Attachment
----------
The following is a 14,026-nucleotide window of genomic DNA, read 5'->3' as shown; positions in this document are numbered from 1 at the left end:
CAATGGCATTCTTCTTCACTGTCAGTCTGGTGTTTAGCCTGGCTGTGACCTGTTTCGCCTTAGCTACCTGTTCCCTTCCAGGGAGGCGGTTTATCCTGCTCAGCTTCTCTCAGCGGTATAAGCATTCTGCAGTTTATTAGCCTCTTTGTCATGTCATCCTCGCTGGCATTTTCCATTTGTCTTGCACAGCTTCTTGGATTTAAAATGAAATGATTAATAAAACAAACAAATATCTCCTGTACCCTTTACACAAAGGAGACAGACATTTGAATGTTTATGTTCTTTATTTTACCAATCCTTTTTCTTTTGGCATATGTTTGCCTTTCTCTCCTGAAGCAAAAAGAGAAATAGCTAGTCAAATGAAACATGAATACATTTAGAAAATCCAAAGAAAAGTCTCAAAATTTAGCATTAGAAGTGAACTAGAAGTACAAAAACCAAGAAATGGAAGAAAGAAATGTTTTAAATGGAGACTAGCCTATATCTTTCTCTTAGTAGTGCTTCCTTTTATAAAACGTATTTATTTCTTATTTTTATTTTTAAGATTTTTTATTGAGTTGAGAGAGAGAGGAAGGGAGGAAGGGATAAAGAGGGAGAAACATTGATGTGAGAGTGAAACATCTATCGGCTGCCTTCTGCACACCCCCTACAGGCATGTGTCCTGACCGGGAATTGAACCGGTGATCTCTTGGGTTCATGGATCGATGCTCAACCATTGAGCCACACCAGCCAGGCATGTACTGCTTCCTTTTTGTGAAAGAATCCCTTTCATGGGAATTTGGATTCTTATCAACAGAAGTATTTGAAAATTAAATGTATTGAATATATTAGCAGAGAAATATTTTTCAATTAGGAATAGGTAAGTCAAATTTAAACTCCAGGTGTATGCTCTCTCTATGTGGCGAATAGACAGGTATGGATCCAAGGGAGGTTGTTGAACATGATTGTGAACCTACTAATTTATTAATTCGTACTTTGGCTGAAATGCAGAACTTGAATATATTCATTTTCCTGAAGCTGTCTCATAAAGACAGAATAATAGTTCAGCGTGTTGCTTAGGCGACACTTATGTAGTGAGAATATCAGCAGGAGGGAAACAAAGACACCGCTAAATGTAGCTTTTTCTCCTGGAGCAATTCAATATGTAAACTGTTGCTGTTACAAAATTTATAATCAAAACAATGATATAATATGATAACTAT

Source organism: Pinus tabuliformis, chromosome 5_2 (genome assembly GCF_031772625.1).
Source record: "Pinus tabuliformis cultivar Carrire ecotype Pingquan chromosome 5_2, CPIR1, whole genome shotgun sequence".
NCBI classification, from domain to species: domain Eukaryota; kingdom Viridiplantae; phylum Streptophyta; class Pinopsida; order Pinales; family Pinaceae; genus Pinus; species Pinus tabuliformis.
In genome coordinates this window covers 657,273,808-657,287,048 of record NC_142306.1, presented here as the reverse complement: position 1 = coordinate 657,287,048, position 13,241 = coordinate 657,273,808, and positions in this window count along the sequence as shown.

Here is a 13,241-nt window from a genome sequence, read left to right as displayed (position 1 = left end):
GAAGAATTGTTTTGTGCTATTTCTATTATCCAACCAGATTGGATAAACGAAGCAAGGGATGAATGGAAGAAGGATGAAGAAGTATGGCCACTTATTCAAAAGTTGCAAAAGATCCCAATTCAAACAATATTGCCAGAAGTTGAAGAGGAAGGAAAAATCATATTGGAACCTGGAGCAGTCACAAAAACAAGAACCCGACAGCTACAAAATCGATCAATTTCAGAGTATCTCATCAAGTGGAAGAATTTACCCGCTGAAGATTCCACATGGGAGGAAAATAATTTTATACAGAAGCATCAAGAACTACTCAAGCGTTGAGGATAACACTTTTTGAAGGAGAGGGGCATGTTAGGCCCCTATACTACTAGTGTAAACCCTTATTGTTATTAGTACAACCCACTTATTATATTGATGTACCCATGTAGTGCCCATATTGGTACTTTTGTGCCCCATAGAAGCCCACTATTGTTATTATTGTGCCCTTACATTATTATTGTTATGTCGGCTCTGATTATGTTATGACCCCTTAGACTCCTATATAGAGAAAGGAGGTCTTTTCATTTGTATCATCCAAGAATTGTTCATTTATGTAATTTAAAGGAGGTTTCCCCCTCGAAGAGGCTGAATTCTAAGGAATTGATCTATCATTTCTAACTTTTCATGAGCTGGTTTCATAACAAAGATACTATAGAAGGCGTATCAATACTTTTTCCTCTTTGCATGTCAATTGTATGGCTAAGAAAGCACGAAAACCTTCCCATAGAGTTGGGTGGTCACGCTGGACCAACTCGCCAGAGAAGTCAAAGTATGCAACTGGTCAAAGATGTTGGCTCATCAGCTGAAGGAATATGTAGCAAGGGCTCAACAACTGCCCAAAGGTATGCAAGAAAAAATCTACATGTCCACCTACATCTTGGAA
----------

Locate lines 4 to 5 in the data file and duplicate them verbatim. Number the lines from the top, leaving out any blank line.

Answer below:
Source record: "Pinus tabuliformis cultivar Carrire ecotype Pingquan chromosome 5_2, CPIR1, whole genome shotgun sequence".
NCBI classification, from domain to species: domain Eukaryota; kingdom Viridiplantae; phylum Streptophyta; class Pinopsida; order Pinales; family Pinaceae; genus Pinus; species Pinus tabuliformis.